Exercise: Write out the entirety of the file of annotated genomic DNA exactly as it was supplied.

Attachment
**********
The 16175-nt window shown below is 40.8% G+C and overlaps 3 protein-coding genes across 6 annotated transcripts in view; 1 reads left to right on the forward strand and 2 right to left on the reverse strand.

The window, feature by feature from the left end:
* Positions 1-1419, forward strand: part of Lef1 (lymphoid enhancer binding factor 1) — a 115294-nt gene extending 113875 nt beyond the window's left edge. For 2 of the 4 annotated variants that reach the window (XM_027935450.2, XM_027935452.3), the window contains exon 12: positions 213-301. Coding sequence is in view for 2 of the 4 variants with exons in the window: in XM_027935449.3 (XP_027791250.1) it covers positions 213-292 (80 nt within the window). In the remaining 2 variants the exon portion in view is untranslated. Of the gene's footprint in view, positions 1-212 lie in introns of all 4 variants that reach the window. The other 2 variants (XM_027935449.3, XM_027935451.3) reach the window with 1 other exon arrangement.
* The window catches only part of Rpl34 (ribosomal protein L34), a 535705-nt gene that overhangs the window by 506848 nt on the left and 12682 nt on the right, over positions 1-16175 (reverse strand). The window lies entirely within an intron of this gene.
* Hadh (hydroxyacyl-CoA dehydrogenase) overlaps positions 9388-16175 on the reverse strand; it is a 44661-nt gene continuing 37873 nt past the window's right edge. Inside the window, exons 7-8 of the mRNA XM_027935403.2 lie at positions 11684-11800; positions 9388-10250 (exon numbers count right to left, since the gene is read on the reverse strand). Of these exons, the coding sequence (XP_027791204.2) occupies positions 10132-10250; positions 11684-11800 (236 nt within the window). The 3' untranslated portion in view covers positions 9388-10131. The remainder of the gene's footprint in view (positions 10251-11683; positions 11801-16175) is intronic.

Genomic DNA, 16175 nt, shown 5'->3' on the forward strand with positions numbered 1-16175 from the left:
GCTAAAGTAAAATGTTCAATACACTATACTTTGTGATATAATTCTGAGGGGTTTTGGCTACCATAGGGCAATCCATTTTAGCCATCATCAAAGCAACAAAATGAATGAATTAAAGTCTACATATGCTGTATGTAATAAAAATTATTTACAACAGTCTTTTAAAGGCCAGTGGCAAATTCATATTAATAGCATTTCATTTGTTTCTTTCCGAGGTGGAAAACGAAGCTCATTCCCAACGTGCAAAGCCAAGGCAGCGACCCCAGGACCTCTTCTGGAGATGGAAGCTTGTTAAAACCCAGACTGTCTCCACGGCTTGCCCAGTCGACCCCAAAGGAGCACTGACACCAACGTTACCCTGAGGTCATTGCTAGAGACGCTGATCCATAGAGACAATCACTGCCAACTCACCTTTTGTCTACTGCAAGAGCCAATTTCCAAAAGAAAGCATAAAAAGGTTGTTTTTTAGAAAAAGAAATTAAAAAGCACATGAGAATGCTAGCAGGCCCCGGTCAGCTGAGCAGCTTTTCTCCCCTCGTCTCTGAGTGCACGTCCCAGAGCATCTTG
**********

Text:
The 16175-nt window shown below is 40.8% G+C and overlaps 3 protein-coding genes across 6 annotated transcripts in view; 1 reads left to right on the forward strand and 2 right to left on the reverse strand.

The window, feature by feature from the left end:
* Positions 1-1419, forward strand: part of Lef1 (lymphoid enhancer binding factor 1) — a 115294-nt gene extending 113875 nt beyond the window's left edge. For 2 of the 4 annotated variants that reach the window (XM_027935450.2, XM_027935452.3), the window contains exon 12: positions 213-301. Coding sequence is in view for 2 of the 4 variants with exons in the window: in XM_027935449.3 (XP_027791250.1) it covers positions 213-292 (80 nt within the window). In the remaining 2 variants the exon portion in view is untranslated. Of the gene's footprint in view, positions 1-212 lie in introns of all 4 variants that reach the window. The other 2 variants (XM_027935449.3, XM_027935451.3) reach the window with 1 other exon arrangement.
* The window catches only part of Rpl34 (ribosomal protein L34), a 535705-nt gene that overhangs the window by 506848 nt on the left and 12682 nt on the right, over positions 1-16175 (reverse strand). The window lies entirely within an intron of this gene.
* Hadh (hydroxyacyl-CoA dehydrogenase) overlaps positions 9388-16175 on the reverse strand; it is a 44661-nt gene continuing 37873 nt past the window's right edge. Inside the window, exons 7-8 of the mRNA XM_027935403.2 lie at positions 11684-11800; positions 9388-10250 (exon numbers count right to left, since the gene is read on the reverse strand). Of these exons, the coding sequence (XP_027791204.2) occupies positions 10132-10250; positions 11684-11800 (236 nt within the window). The 3' untranslated portion in view covers positions 9388-10131. The remainder of the gene's footprint in view (positions 10251-11683; positions 11801-16175) is intronic.

Genomic DNA, 16175 nt, shown 5'->3' on the forward strand with positions numbered 1-16175 from the left:
GCTAAAGTAAAATGTTCAATACACTATACTTTGTGATATAATTCTGAGGGGTTTTGGCTACCATAGGGCAATCCATTTTAGCCATCATCAAAGCAACAAAATGAATGAATTAAAGTCTACATATGCTGTATGTAATAAAAATTATTTACAACAGTCTTTTAAAGGCCAGTGGCAAATTCATATTAATAGCATTTCATTTGTTTCTTTCCGAGGTGGAAAACGAAGCTCATTCCCAACGTGCAAAGCCAAGGCAGCGACCCCAGGACCTCTTCTGGAGATGGAAGCTTGTTAAAACCCAGACTGTCTCCACGGCTTGCCCAGTCGACCCCAAAGGAGCACTGACACCAACGTTACCCTGAGGTCATTGCTAGAGACGCTGATCCATAGAGACAATCACTGCCAACTCACCTTTTGTCTACTGCAAGAGCCAATTTCCAAAAGAAAGCATAAAAAGGTTGTTTTTTAGAAAAAGAAATTAAAAAGCACATGAGAATGCTAGCAGGCCCCGGTCAGCTGAGCAGCTTTTCTCCCCTCGTCTCTGAGTGCACGTCCCAGAGCATCTTG